In our practices, we are seeing an increasing number of denials or de-facto denials of Medi-Cal provider enrollments. The consequences of a Medi-Cal enrollment denial can be quite serious. First, a provider may not receive reimbursement for services provided to Medi-Cal beneficiaries when it is not an enrolled provider. Second, it takes a long time to advance applications through the California Department of Health Care Services (“DHCS”) enrollment application review process (in some instances nine months or even longer), so re-filing can mean an extended period of no reimbursement. Third, a provider or other providers that are affiliated with the denied provider may have to disclose the denial, however innocuous, on enrollment applications in the Medicare and Medicaid programs forever. Failure to do so may itself cause additional denials in the future, so it is also important to keep track of the denial.
Furthermore, it is true that while some denials are legitimate, others occur due to mistakes by DHCS during the review process, particularly when the matter is referred for comprehensive review and the provider is subject to a site visit. In our experience, the team that conducts the site visits has a discrete list of items to request, and if things are unclear after that list is responded to, a denial may occur. Interestingly, Assembly Member Baines introduced AB 1122 this year in the California legislature to try to make the enrollment process more objective in its application. This bill is still pending in the California legislature.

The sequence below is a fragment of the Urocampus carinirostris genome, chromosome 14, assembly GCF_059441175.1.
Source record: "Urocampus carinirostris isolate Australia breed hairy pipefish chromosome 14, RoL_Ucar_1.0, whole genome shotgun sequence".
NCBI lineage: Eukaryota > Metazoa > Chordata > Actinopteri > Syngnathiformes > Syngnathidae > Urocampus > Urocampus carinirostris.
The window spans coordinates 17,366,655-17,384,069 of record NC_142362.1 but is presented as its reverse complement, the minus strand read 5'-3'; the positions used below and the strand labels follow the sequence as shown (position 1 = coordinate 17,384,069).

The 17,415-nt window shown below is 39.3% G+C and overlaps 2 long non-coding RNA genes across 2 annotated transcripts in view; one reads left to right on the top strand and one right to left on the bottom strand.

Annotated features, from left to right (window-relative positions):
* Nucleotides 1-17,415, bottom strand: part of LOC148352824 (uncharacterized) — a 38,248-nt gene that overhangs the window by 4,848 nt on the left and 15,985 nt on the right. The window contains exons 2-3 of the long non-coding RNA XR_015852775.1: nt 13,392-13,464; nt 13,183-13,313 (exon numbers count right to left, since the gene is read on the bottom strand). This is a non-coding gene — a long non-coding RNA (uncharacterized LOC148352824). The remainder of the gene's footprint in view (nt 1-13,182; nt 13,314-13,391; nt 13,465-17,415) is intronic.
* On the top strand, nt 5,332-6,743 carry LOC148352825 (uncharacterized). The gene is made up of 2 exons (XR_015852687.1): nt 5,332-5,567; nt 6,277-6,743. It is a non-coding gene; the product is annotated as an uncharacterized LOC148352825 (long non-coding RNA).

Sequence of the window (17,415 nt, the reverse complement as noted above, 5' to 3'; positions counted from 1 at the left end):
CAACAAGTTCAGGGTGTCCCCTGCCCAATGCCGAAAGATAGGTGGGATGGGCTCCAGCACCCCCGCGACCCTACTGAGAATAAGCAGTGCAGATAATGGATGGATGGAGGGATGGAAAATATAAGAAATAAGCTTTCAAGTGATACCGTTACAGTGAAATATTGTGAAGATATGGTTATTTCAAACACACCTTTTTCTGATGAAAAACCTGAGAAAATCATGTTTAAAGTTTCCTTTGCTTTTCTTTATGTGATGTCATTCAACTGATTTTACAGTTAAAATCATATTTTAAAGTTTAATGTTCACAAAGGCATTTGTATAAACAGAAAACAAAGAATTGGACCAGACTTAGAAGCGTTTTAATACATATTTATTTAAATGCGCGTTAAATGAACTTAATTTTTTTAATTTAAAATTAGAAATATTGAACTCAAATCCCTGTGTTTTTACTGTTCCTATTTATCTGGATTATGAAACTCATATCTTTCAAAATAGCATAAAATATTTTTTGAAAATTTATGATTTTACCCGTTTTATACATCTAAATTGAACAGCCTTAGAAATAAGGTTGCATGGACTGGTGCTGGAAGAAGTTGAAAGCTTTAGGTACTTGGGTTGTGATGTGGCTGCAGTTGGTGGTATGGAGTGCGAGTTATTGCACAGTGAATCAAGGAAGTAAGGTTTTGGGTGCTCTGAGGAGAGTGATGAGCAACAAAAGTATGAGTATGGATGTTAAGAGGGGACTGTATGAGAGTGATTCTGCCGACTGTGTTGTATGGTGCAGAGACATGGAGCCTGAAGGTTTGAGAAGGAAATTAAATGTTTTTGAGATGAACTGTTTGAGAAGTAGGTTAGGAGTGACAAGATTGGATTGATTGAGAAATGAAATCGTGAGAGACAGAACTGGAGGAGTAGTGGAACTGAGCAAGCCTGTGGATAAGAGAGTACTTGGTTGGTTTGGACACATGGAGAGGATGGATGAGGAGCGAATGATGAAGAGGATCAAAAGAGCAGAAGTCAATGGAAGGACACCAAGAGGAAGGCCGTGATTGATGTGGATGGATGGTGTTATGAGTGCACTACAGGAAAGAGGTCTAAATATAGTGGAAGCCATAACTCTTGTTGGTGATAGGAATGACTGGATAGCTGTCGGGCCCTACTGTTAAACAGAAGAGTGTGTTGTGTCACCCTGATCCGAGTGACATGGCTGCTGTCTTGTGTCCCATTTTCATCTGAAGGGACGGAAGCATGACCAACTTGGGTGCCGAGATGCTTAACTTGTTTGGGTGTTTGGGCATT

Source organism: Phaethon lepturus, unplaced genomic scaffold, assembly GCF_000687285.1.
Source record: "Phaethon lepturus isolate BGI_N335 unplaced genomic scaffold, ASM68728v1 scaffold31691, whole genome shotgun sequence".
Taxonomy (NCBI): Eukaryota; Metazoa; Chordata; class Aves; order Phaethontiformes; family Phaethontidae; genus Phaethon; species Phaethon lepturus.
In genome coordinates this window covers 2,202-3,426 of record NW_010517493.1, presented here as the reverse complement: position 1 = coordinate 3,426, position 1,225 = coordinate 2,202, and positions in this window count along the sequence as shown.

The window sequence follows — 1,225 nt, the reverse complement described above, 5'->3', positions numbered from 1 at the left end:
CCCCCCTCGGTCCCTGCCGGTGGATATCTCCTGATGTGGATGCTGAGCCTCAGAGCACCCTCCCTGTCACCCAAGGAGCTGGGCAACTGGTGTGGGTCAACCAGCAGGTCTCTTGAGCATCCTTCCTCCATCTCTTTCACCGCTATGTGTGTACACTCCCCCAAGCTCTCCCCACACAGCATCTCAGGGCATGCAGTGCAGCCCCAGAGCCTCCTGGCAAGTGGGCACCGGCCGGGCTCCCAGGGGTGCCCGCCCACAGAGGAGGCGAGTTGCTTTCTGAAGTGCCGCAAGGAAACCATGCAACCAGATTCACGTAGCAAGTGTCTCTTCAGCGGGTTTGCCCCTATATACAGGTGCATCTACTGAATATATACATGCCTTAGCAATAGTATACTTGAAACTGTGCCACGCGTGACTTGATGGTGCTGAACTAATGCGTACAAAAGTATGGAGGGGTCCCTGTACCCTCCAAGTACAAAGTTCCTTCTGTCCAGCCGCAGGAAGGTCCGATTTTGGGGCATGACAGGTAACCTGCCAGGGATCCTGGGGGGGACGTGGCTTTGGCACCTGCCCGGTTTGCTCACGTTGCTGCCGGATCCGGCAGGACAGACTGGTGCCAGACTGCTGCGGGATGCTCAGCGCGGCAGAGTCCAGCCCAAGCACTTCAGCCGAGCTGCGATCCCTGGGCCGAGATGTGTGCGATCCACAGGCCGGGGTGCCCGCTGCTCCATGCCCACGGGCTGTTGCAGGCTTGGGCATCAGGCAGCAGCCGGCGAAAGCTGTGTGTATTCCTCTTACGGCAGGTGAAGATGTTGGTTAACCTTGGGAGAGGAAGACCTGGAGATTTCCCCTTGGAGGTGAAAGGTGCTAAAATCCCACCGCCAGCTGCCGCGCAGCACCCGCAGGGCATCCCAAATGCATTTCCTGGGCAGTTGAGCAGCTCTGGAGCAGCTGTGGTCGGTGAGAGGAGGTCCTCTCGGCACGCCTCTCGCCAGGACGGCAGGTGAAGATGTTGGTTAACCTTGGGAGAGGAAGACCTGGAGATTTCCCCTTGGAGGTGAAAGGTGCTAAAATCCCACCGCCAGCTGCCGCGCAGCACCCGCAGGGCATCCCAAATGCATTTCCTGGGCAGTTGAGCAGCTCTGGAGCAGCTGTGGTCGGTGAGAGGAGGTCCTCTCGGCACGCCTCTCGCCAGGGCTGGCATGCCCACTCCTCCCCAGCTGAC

Medi-Cal Enrollment Appeals
There is a Medi-Cal enrollment appeal process available to try to correct errors in the Medi-Cal provider enrollment process. When this process is available, it can have a strategic advantage of being quicker than re-submitting an enrollment application. In addition, if the appeal is successful, the provider would avoid needing to forever track the denial for reporting purposes in the future, because the denial could be “undone.”
The enrollment appeals process is governed by California’s Welfare and Institutions Code, as well as Title 22, Division 3 of California’s Code of Regulations. Upon denial, applicants receive written notice from DHCS, as well as information about filing an appeal. Applicants then have sixty (60) days from the notice to file a written appeal that includes all pertinent documents and relevant appeals. From there, DHCS has 90 days to issue a final decision about whether the denial will be upheld, continued, or reversed, in whole or in part. (Welfare and Institutions Code section 14043.65.)
It is critically important for applicants to put forward the strongest possible appeal package at this stage, because DHCS’s decision on the appeal is final in nearly all respects. Unlike other agency decisions, there is no additional level of agency review, there is no opportunity to apply for a hearing on the merits, and judicial review through the courts is only available in extremely narrow circumstances.
In our experience, the appeals process favors DHCS because it is essentially calls for the agency to review its own decision making. Nevertheless, there may be good reasons that a provider may want to use this tool to right some of the wrongs in the Medi-Cal provider enrollment process, especially where there is strong evidence of a procedural error in the denial.